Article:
In addition to extensive experience and research, Praesidium understands there’s not a one-size-fits-all solution. Lundberg elaborated every community recreation organization is unique. Sometimes, what’s realistic in one program is not possible in another. “Our experience working with thousands of other organizations allows us to identify unique risk mitigation measures to ensure our clients are receiving customized advice that will work with their specific programming and culture,” he said.
Another benefit to partnering with Praesidium is the convenience of a one stop shop. Along with expert consultation, organizations also receive a full suite of products including:
- Background screening.
- Online training.
- An online self-assessment tool.
- A helpline service providing real-time consultation in the event of an incident.
“We’re not just a criminal background check and online training provider because the research and our experience show these are necessary, yet insufficient, to prevent abuse,” said Lundberg. “Organizations must take a comprehensive approach so we must provide a comprehensive set of solutions that can be tailored to an individual client or industry.”
This comprehensive approach includes action from the organization itself. Lundberg shared three best practices for recreation operators:
1. Leadership Buy-in and Voice at the Top
The board, CEO and upper-level leadership within the organization must set the tone. Lundberg pointed out staff, managers and volunteers are busy and have many demands vying for their attention. “Without leadership’s constant reminder youth protection is their No. 1 priority, staff and volunteers will let their guard down,” he explained. “Preventing abuse requires constant vigilance and this will only be maintained by leadership’s on-going commitment to making this a priority.”
2. Implement Best Practice Standards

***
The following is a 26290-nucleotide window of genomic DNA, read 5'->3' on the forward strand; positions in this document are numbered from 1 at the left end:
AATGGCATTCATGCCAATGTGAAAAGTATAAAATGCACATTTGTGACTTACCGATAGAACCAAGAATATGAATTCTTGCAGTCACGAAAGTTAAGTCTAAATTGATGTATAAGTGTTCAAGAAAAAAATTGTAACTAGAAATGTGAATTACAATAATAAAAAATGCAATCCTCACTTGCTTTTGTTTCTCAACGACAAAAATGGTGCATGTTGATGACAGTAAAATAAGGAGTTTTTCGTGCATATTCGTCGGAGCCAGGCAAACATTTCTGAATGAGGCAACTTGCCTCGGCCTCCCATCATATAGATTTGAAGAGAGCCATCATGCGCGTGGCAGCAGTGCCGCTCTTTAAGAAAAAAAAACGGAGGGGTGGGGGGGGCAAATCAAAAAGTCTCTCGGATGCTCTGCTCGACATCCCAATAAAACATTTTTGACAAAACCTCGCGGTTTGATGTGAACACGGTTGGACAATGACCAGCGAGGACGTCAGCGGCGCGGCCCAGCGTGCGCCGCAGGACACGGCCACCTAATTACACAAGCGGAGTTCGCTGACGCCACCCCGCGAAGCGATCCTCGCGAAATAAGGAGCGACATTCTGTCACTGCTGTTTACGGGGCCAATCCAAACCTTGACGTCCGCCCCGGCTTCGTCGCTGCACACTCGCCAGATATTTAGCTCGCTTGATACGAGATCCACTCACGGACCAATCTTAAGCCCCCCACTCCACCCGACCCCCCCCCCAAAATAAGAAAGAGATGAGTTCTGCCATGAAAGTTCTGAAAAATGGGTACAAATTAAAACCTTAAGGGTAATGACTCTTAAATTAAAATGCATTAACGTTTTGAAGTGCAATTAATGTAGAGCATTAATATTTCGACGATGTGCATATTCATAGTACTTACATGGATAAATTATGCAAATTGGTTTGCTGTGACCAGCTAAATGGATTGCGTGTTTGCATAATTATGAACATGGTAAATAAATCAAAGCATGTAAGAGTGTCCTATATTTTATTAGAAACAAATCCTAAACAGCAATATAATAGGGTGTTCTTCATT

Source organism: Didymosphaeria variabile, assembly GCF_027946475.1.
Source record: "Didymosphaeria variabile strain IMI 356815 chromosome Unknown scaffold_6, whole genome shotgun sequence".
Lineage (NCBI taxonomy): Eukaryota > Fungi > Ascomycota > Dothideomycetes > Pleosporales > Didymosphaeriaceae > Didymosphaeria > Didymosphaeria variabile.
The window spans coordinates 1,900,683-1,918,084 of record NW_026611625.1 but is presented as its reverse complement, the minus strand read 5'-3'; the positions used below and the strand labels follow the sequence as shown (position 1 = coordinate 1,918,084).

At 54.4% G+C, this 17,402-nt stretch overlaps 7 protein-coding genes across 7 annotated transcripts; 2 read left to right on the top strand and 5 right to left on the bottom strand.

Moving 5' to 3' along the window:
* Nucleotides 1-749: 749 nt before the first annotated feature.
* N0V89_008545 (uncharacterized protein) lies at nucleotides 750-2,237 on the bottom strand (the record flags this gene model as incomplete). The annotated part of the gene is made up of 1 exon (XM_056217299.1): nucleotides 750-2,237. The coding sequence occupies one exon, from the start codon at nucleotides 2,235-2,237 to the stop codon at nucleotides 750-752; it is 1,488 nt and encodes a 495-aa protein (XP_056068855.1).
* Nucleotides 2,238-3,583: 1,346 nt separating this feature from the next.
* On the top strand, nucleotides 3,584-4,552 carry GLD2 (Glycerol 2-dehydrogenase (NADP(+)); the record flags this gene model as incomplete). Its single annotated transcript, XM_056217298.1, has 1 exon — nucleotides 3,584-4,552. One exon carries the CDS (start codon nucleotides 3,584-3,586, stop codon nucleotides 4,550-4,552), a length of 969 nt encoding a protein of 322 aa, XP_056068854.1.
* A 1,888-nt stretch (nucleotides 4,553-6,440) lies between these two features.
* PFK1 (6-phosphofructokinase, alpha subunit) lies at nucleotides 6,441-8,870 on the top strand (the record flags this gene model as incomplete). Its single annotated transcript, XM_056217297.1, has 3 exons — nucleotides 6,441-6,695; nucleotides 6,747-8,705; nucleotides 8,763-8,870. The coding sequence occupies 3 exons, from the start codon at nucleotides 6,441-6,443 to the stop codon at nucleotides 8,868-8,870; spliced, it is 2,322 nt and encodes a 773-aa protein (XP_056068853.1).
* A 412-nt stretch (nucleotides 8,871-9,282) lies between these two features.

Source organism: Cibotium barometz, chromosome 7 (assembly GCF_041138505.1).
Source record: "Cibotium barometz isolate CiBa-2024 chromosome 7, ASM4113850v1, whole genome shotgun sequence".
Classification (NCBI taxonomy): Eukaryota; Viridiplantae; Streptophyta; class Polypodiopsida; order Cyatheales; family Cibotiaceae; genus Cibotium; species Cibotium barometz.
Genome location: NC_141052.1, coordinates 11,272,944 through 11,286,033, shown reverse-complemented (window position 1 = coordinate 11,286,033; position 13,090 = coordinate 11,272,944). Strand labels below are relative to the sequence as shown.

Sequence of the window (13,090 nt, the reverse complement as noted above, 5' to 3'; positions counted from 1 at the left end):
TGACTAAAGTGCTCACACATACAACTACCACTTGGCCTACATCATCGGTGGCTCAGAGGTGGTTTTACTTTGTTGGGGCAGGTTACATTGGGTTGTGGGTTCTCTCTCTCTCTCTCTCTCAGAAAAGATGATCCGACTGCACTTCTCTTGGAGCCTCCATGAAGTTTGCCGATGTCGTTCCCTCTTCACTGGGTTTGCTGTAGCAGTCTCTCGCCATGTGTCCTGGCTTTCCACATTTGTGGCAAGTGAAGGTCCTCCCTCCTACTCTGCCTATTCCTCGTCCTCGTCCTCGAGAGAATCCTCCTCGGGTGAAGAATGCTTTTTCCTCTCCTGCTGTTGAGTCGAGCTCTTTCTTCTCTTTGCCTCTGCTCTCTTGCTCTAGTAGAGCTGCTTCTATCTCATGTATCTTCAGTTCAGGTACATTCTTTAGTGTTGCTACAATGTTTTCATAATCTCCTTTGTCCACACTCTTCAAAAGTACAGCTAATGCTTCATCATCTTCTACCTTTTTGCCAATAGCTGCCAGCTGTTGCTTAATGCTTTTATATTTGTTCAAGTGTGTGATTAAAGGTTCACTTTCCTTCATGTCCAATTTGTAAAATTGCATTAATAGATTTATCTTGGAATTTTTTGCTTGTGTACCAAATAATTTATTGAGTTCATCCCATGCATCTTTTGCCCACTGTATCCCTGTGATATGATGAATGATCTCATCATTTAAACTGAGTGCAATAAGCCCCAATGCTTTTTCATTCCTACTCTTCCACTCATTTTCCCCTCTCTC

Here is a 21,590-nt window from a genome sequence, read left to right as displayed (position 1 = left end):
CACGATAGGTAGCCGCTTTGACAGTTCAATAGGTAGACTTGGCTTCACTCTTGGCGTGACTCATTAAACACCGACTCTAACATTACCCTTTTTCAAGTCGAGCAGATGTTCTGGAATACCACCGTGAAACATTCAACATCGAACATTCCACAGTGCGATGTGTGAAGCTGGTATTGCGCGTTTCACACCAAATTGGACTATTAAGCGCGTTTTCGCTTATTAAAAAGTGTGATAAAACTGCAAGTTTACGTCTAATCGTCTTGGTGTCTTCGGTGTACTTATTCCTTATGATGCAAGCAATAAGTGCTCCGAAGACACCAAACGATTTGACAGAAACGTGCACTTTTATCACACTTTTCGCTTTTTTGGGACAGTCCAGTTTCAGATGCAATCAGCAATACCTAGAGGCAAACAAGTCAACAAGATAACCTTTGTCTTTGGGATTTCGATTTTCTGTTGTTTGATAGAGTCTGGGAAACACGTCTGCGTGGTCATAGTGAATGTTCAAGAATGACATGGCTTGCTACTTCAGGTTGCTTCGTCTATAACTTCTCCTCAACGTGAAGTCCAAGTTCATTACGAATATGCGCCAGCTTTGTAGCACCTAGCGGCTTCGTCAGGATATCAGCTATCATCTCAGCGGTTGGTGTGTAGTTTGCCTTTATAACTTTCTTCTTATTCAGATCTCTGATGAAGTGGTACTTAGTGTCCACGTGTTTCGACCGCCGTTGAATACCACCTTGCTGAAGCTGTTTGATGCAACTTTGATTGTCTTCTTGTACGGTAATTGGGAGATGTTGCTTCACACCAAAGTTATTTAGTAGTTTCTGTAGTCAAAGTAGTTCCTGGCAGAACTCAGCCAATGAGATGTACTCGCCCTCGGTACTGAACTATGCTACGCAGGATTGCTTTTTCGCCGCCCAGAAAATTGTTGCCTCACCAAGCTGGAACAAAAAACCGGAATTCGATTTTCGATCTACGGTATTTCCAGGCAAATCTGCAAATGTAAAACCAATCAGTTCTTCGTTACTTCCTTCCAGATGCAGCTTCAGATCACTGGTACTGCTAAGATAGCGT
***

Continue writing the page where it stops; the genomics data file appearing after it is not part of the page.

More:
With research and legal trends moving at record speed, Lundberg said the standards organizations must adhere to are rising and their protections — if they don’t maintain them — are decreasing. “Judgements and financial settlements have never been higher and a push for removing or opening up the statute of limitations in many states has made it easier for lawsuits to be filed,” he added. “Now is the time to ensure your organization is exceeding industry standards to stay ahead of these trends.”
3. Maintain a Culture of Safety
Lastly, Lundberg advised to ensure best practice standards are sustained and lived within the organization. Equally important to ensuring organizations have implemented best practice standards is ensuring these principles are part of an organization’s day-to-day activity.
Every organization knows an incident of sexual abuse has devastating consequences for the victim as well as the organization’s ability to fulfill its mission. Leading Praesidium, Lundberg said it’s rewarding to know the work they do plays a role in protecting missions and ensuring the children and adults they serve are protected from abuse.
“We have the privilege of working with amazing organizations whose programs and services are vital within their community,” said Lundberg. “Through our work, I get to meet amazing leaders, staff and volunteers who are doing the hard work day in and day out to serve their communities and keep the children they serve safe.”
Produced in Partnership with Praesidium